Smart people walk the start
With about 10 minutes to go we were standing in all our kit, ready to start and listening to the briefing. I was looking at everyone else’s clothing and kit choices, to see what we could learn. Suddenly I noticed timing chips on people’s ankles. “Argh! Where was ours?!” Izzy sprinted back to the car to retrieve it just in time.
The first hill was very near the start and was steep and narrow. We ran to it at a steady pace and walked up. It was a good strategy, as for the next hour or so we steadily caught and passed team after team.
I was sure that we could save a lot of time by being smooth at transitions. As we neared the first short swim we went through the routine we’d rehearsed the day before and would repeat throughout the day. It all went well though communication and teamwork were essential.
Mind over matter
The middle section of the race was one of the hardest. After a number of shorter runs and swims, we had our first big crossing of Öresjö. We were swimming well, and overtook a lot of people but we were in a wide expanse of open water, with the wind whipping up waves and creating white horses. I suddenly started to feel cold and irrationally panicky. I reminded myself of the race briefing: ‘If you get cold, keep swimming!’
I was very relieved to make land on the other side. A short run round a hill and we were heading back across the lake. It didn’t seem so bad the second time. I also seemed less thirsty now – probably due to the amount of lake I accidentally swallowed! This won’t be so convenient in the seawater of Ötillö.
We were using a bungee tow cord. This is quite standard in adventure racing but a strange concept to many triathletes.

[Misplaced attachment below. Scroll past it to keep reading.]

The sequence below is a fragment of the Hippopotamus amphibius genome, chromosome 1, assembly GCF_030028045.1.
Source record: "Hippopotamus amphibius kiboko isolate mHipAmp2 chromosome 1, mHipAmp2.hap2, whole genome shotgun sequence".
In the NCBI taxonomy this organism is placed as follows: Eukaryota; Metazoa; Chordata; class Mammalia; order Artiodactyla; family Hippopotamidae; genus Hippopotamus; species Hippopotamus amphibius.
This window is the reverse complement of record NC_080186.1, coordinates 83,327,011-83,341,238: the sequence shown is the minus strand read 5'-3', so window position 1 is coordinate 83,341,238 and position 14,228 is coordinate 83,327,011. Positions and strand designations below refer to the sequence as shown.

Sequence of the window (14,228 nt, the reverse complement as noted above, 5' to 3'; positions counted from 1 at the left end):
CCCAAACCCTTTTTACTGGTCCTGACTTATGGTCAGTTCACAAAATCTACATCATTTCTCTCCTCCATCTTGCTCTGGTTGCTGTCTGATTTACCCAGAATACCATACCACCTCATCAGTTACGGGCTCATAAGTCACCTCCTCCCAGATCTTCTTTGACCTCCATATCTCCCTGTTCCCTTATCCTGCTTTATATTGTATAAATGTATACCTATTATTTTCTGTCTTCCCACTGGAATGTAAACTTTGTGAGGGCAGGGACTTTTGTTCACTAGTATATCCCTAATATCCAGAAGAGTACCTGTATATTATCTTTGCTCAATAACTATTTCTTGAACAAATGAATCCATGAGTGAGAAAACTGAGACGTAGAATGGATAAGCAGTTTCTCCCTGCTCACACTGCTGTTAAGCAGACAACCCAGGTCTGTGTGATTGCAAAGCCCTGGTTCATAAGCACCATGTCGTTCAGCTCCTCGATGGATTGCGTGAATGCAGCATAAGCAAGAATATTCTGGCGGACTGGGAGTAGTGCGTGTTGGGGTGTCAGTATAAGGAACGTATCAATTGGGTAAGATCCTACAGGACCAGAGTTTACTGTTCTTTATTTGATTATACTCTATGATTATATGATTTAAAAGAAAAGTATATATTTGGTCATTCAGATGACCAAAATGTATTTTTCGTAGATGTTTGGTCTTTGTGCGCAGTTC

In the water, it kept us close together and took away the need to keep checking where the other was. When it was busy, it meant we didn’t lose each other. When things got tough it was reassuring for me to know Izzy was never more than 3m away.
On land, if one of the pair is feeling stronger they can physically tow their partner. A race like this is all about teamwork and getting to the finish line as quickly as possible – but still together!
Despite being warned that the constant change of activity was difficult, I was still surprised just how difficult it was! There was always so much to think about. Keeping track of the stages, knowing when a swim was coming up and preparing to transition. All this took energy, adding to the physical demands of constantly getting cold and having to warm up again.
Even though we felt slow, the results show that we were strong in the second half, making up ground on the team in front of us and moving away from the team behind us.
A short swim across a pond and back was actually a relief, despite us forgetting to zip up our suits. I knew the end was in sight from here and kept pulling Izzy along, trying to crack jokes. I think I managed one or two laughs, though my ‘chariots of fire’ rendition near the end may have left something to be desired!
The final surprise
We had absolutely no idea where we placed. Even if we’d kept track at the start it would be impossible to see who was passing who on the swims. It’s possible that some of the excited cheering was telling us something.
Rosemary and Izzy get their medals for third place
As we finished, we got a hug and medal from the race director. Then he told us ‘you are the third females!’. We were ecstatic and hugged each other jumping up and down and hugging him again. We finished 15th overall, out of 80 finishers, though several teams withdrew due to the cold and plenty of others did not start at all. Full results here. Right now the thought of Ötillö is daunting, but at least we are prepared!
Many thanks to our sponsors and supporters including; Head, BeetIt, Chia Charge and Gococo. Thanks also to Jonas Colting for putting on a great race. I’m sorry I was concentrating too hard on everything else to admire more of the scenery. Prizes were running shorts from Salming and free entry for next year. Let’s see how we feel about that later!
You can read more about our races and journey to Ötillö here: www.planetbyde.com
Race day images: Johan Valkonen